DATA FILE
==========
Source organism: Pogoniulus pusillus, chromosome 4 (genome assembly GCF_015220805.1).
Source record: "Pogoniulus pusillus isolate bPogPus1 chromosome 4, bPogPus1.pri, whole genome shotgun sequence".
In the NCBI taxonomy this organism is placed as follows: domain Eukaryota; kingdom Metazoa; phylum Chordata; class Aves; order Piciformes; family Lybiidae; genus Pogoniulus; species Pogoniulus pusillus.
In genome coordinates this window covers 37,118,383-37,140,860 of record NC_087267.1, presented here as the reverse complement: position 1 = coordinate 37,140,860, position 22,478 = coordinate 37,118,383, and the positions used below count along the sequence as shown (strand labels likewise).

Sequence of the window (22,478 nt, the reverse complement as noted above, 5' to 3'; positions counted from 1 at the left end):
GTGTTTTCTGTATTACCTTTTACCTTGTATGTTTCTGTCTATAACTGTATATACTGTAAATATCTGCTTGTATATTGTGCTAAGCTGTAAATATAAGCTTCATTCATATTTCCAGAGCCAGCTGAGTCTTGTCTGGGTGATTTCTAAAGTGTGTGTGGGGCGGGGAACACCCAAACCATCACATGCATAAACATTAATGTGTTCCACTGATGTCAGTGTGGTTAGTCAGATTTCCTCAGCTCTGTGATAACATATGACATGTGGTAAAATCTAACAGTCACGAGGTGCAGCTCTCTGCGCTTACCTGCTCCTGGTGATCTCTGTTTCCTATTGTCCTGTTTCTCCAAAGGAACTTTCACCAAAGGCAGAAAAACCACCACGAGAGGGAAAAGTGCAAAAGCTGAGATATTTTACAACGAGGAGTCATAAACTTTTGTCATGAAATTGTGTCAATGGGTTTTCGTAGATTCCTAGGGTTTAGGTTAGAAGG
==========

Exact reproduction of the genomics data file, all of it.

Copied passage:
Source organism: Pogoniulus pusillus, chromosome 4 (genome assembly GCF_015220805.1).
Source record: "Pogoniulus pusillus isolate bPogPus1 chromosome 4, bPogPus1.pri, whole genome shotgun sequence".
In the NCBI taxonomy this organism is placed as follows: domain Eukaryota; kingdom Metazoa; phylum Chordata; class Aves; order Piciformes; family Lybiidae; genus Pogoniulus; species Pogoniulus pusillus.
In genome coordinates this window covers 37,118,383-37,140,860 of record NC_087267.1, presented here as the reverse complement: position 1 = coordinate 37,140,860, position 22,478 = coordinate 37,118,383, and the positions used below count along the sequence as shown (strand labels likewise).

Sequence of the window (22,478 nt, the reverse complement as noted above, 5' to 3'; positions counted from 1 at the left end):
GTGTTTTCTGTATTACCTTTTACCTTGTATGTTTCTGTCTATAACTGTATATACTGTAAATATCTGCTTGTATATTGTGCTAAGCTGTAAATATAAGCTTCATTCATATTTCCAGAGCCAGCTGAGTCTTGTCTGGGTGATTTCTAAAGTGTGTGTGGGGCGGGGAACACCCAAACCATCACATGCATAAACATTAATGTGTTCCACTGATGTCAGTGTGGTTAGTCAGATTTCCTCAGCTCTGTGATAACATATGACATGTGGTAAAATCTAACAGTCACGAGGTGCAGCTCTCTGCGCTTACCTGCTCCTGGTGATCTCTGTTTCCTATTGTCCTGTTTCTCCAAAGGAACTTTCACCAAAGGCAGAAAAACCACCACGAGAGGGAAAAGTGCAAAAGCTGAGATATTTTACAACGAGGAGTCATAAACTTTTGTCATGAAATTGTGTCAATGGGTTTTCGTAGATTCCTAGGGTTTAGGTTAGAAGG